'Policies flawed by sexy papers'

April 12, 2002

The editorial policies of the two most prestigious scientific journals - Nature and Science - have been criticised by scientists.

Experts are asking whether competition between the two is occasionally leading to the publication of flawed or ethically compromised work.

Many welcomed Nature 's withdrawal of a paper that last November claimed to have found transgenic DNA in non-GM Mexican maize.

The paper sparked criticism and a letter of protest signed by 100 leading figures who were concerned that its conclusions were not borne out by data - a position the journal has accepted.

At the same time, 20 scientists, including Sir Aaron Klug and Sir Paul Nurse, put their names to a statement attacking the decision by Science to publish a paper on the rice genome without the data being open to full public access.

The research was carried out by the Swiss company Syngenta, which wanted to retain some commercial advantage.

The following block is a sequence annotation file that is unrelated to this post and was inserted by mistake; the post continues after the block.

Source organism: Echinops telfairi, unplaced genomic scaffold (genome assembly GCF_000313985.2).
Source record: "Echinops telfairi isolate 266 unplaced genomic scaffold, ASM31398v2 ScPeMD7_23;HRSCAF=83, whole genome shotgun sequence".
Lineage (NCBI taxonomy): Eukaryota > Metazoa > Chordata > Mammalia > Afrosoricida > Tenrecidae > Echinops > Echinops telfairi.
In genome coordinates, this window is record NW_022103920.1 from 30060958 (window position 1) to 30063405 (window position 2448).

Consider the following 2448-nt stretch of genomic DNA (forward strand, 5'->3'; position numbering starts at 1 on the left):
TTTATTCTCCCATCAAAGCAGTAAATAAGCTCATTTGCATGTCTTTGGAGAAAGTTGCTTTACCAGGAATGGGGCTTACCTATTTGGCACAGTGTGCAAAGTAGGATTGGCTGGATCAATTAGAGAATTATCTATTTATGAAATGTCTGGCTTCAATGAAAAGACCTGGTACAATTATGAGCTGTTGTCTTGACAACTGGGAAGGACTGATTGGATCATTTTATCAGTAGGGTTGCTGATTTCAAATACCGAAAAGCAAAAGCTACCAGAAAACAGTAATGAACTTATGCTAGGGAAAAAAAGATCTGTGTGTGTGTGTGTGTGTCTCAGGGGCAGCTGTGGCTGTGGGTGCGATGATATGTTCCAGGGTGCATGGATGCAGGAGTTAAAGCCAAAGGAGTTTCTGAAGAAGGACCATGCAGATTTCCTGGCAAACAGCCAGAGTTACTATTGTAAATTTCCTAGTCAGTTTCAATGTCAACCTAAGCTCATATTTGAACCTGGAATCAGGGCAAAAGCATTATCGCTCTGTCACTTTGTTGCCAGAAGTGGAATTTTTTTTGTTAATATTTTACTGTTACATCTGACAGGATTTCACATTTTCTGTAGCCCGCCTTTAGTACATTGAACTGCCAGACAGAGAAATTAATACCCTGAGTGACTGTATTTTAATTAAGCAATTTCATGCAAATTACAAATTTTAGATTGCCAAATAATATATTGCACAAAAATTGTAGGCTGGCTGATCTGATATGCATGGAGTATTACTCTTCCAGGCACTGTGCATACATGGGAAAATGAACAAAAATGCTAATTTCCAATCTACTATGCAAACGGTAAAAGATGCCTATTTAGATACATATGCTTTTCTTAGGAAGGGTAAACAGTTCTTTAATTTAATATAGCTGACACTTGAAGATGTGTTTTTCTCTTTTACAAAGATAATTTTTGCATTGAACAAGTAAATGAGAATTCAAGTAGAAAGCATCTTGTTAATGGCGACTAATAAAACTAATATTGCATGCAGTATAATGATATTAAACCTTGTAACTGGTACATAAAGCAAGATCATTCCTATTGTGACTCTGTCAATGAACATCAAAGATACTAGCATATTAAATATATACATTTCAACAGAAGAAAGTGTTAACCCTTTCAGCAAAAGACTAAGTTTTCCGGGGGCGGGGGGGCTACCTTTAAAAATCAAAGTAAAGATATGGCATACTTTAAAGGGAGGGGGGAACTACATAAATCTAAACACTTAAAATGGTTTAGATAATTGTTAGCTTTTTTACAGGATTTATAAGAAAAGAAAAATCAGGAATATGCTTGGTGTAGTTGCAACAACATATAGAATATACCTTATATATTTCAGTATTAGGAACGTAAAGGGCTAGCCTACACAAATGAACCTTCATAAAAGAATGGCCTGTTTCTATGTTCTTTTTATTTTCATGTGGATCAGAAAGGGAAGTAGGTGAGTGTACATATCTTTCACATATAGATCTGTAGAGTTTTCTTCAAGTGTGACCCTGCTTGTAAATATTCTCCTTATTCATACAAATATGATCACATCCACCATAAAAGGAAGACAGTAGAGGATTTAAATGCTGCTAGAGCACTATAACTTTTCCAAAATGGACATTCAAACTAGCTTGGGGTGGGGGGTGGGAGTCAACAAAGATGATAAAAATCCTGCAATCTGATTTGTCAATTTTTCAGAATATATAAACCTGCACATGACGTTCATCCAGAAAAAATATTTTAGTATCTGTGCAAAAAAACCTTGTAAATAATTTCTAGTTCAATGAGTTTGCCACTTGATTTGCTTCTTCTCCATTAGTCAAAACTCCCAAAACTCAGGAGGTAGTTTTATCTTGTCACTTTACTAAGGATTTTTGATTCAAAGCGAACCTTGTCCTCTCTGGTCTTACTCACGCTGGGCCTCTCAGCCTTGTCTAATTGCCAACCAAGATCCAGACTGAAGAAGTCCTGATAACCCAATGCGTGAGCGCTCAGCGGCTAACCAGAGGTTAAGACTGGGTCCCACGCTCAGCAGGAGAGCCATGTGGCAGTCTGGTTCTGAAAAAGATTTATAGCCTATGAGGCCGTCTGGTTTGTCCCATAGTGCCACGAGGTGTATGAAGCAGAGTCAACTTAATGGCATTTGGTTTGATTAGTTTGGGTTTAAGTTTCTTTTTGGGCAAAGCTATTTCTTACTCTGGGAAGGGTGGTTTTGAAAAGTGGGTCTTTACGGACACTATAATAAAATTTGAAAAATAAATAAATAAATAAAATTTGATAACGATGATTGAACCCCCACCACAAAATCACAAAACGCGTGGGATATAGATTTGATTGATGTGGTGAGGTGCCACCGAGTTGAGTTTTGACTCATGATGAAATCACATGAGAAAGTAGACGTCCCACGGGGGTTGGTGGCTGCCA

Michael Ashburner, professor of biology at Cambridge University, and one of the signatories, said: "They ( Science and Nature ) are in competition for the sexiest and most newsworthy papers," he said. "I think that distorts their judgement on occasion."

Klaus Amman, director of the Bern Botanical Garden, said it seemed that some flawed research was published in order to stir up debate.

You've reached your article limit.

Register to continue

Get a month's unlimited access to THE content online. Just register and complete your career summary.

Registration is free and only takes a moment. Once registered you can read a total of 3 articles each month, plus:

  • Sign up for the editor's highlights
  • Receive World University Rankings news first
  • Get job alerts, shortlist jobs and save job searches
  • Participate in reader discussions and post comments
Register

Have your say

Log in or register to post comments